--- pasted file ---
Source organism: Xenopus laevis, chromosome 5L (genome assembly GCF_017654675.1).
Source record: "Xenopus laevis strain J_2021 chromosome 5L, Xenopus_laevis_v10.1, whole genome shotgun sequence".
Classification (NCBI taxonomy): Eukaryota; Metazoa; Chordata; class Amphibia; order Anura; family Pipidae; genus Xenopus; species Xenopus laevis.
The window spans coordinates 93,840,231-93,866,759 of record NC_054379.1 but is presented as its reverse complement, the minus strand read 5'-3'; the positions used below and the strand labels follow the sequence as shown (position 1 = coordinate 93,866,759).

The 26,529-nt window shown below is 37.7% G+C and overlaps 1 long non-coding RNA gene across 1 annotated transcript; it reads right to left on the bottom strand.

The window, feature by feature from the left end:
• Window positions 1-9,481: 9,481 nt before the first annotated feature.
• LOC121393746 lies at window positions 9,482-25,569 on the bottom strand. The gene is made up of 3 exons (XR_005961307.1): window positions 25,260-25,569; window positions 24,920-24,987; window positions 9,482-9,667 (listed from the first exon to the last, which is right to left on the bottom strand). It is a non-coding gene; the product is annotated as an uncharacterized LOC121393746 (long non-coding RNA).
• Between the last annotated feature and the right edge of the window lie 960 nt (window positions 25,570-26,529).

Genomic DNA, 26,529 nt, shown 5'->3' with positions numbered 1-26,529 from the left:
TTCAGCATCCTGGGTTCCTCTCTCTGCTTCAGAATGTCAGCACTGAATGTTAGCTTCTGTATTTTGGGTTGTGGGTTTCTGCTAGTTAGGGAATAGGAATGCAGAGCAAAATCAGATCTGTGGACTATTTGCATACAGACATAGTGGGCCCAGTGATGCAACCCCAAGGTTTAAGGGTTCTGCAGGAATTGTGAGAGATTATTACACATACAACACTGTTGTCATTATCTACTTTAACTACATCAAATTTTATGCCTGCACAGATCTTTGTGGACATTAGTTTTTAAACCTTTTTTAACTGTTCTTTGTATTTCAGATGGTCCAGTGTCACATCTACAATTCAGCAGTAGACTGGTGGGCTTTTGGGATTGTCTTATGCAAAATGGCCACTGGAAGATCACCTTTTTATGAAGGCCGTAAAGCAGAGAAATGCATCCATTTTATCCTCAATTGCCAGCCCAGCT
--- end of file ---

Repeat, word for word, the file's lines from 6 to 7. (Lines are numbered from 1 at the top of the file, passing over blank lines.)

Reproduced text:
The window, feature by feature from the left end:
• Window positions 1-9,481: 9,481 nt before the first annotated feature.